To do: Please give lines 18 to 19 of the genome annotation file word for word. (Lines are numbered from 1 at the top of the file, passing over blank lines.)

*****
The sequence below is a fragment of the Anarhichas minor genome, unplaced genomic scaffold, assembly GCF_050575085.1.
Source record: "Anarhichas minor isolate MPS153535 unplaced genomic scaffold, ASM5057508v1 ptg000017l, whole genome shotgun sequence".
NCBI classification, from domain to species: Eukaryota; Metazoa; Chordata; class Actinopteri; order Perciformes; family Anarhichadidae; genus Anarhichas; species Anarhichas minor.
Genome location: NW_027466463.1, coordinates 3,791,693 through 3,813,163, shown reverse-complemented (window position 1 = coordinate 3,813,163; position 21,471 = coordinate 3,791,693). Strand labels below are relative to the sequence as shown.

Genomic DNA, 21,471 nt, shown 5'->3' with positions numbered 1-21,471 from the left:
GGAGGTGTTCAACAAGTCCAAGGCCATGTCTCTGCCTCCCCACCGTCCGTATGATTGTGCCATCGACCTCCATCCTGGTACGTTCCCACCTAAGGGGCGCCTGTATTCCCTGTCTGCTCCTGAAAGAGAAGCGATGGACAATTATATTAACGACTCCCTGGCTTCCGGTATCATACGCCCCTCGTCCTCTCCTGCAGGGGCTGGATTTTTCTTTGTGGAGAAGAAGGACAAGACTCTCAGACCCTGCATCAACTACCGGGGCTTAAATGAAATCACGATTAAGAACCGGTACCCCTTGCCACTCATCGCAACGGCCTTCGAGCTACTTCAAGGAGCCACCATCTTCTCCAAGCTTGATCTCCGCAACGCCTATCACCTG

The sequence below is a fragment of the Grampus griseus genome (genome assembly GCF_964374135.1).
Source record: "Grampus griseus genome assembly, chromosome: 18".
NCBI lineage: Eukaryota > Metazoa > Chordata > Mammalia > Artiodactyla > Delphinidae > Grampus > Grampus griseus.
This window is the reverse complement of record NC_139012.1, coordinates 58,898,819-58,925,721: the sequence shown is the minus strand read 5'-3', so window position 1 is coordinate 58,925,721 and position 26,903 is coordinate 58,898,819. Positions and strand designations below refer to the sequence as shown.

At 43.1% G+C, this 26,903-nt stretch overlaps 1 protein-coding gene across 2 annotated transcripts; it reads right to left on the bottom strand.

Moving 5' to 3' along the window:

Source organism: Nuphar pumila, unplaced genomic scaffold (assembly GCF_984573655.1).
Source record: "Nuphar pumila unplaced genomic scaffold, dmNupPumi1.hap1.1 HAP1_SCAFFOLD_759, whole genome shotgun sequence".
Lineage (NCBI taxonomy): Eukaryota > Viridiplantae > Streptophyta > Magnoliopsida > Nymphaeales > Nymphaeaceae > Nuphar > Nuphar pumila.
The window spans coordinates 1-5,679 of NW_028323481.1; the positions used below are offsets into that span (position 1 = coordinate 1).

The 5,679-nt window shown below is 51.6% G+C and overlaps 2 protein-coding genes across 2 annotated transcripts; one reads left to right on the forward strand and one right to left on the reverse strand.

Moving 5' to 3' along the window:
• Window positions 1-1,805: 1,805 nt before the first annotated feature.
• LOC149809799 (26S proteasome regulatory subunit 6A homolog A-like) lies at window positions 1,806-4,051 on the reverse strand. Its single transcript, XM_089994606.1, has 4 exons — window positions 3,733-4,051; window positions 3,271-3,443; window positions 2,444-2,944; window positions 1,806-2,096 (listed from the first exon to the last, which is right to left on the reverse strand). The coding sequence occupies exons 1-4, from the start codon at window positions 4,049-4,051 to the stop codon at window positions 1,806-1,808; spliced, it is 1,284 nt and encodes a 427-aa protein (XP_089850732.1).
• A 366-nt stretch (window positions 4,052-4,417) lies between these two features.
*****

Moving 5' to 3' along the window:
• Window positions 1-1,805: 1,805 nt before the first annotated feature.